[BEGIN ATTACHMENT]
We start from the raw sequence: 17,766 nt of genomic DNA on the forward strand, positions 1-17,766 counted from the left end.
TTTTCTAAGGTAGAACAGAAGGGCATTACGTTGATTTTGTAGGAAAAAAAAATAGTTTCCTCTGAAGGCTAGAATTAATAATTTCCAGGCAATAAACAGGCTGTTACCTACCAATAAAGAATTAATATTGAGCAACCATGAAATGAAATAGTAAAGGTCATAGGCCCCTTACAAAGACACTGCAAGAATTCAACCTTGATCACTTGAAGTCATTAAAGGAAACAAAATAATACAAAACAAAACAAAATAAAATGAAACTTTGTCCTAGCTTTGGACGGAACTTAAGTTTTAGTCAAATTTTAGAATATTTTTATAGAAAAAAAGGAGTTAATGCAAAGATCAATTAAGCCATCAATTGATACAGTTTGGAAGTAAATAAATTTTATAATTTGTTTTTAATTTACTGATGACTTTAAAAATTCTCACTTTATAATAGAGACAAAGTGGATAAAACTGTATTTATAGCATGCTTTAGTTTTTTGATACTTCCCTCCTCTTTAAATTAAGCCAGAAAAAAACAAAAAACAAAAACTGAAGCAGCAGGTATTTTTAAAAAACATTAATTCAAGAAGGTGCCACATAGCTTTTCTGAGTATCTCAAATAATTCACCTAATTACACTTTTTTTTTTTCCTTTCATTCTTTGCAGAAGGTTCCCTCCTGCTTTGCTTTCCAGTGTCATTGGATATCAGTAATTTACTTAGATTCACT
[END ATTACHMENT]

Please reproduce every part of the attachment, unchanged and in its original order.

We start from the raw sequence: 17,766 nt of genomic DNA on the forward strand, positions 1-17,766 counted from the left end.
TTTTCTAAGGTAGAACAGAAGGGCATTACGTTGATTTTGTAGGAAAAAAAAATAGTTTCCTCTGAAGGCTAGAATTAATAATTTCCAGGCAATAAACAGGCTGTTACCTACCAATAAAGAATTAATATTGAGCAACCATGAAATGAAATAGTAAAGGTCATAGGCCCCTTACAAAGACACTGCAAGAATTCAACCTTGATCACTTGAAGTCATTAAAGGAAACAAAATAATACAAAACAAAACAAAATAAAATGAAACTTTGTCCTAGCTTTGGACGGAACTTAAGTTTTAGTCAAATTTTAGAATATTTTTATAGAAAAAAAGGAGTTAATGCAAAGATCAATTAAGCCATCAATTGATACAGTTTGGAAGTAAATAAATTTTATAATTTGTTTTTAATTTACTGATGACTTTAAAAATTCTCACTTTATAATAGAGACAAAGTGGATAAAACTGTATTTATAGCATGCTTTAGTTTTTTGATACTTCCCTCCTCTTTAAATTAAGCCAGAAAAAAACAAAAAACAAAAACTGAAGCAGCAGGTATTTTTAAAAAACATTAATTCAAGAAGGTGCCACATAGCTTTTCTGAGTATCTCAAATAATTCACCTAATTACACTTTTTTTTTTTCCTTTCATTCTTTGCAGAAGGTTCCCTCCTGCTTTGCTTTCCAGTGTCATTGGATATCAGTAATTTACTTAGATTCACT